Crimsonland

Outside the typical RTS genre in videogames, we don’t see a lot of top-down action these days. Back in the SNES era, my earliest memory of a shooter with an eagle-eye perspective were those missions in Contra 3 that let you spin around and cover the screen with bullets by dual-wielding various types of guns. Crimsonland puts you in this same perspective while dozens and, very often hundreds of enemies bum-rush you.

Unlike the aforementioned series, you don’t die in one hit although sometimes you might as well. Being placed in a flat square you can only traverse at a snail's pace (in comparison to enemy’s relative movement speed) until you get power ups, the player will usually find themselves in frustrating situations where outrunning (or merely wiping) an incoming horde is next to impossible. This happens because of several factors, not just your abysmal starting speed. We have to consider the fact that you start out most of your missions with only a staple (and largely useless) pistol, and your choice of weapons entirely depends on the random number generator wanting to give you a rocket launcher or (why not?) another pistol you cannot use each time you defeat an enemy. Enemies are merciless and homogenous in behavior; they’re coded to pursue and touch you to drain your health, forcing you to adapt to the age-old strategy of running around in circles until either you get bored and die or they die first.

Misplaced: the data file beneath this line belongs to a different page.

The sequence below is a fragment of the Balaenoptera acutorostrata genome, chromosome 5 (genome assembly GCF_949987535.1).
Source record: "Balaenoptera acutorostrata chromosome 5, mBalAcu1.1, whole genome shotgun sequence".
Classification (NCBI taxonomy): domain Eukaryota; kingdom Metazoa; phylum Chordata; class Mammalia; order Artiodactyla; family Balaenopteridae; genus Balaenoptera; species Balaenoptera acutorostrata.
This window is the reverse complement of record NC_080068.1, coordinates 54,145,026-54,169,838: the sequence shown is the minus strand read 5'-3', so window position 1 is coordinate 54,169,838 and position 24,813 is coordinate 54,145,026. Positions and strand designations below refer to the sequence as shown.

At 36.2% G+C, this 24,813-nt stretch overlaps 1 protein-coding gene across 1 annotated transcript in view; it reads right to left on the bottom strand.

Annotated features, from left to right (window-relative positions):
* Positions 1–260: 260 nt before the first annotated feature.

Strategy is non-existent, as the varying levels of urgency, like wanting to take out big enemies out first or swarming enemies first, do not play a significant factor. The enemies all share one common trait: Seek and touch. There is some variation with certain projectile users but even those types are scarce. That highly invariable design plus a glaring lack of invincibility frames after being hit makes hard hitting enemies as threatening as the smallest bunch of creeps, since you are unable to tank for more than one second before enemies start pushing you around, the combined might of their meager damage killing you before you’ve had a chance to fire a bullet. As a result, a sheer amount of frustrating moments occur due to the player’s horrible speed and a mob’s effortless ability to gank.

Another complaint I had was with the enemy spawns. In a game where every non-power up object you touch wounds you, you’d think the developers would make a condition for spawns to be unable to occur in the same space the player character occupies. But no, gone are the moments of feeling the achievement of outrunning a horde in order to conserve that sliver of health you have left before enemies "poof" into existence right over you and ending the game.

I mentioned the homogenous design of enemies earlier, and it really is a pity. As a trooper, we’re sent to fight our foes in several different worlds and areas overrun by a variety of monsters, such as aliens, lizard men, zombies, giant spiders and bugs, often with several factions invading the same place at once. The critical part is that each faction behaves like the last, with only certain variations added to their groups, but they’re all, ultimately, the same kind of enemy. They all bum rush you, with the rare unit shooting projectiles, or doing something as extravagant as splitting into two more when dying (only to, you guessed it, bum rush you) or exploding on death. A lot more thought could’ve gone into these factions, rather than justify a different class with different looks. Their highlight however is that their animations are fluid and they’re a reminiscent of a Zerg Rush setting from the old days of StarCraft.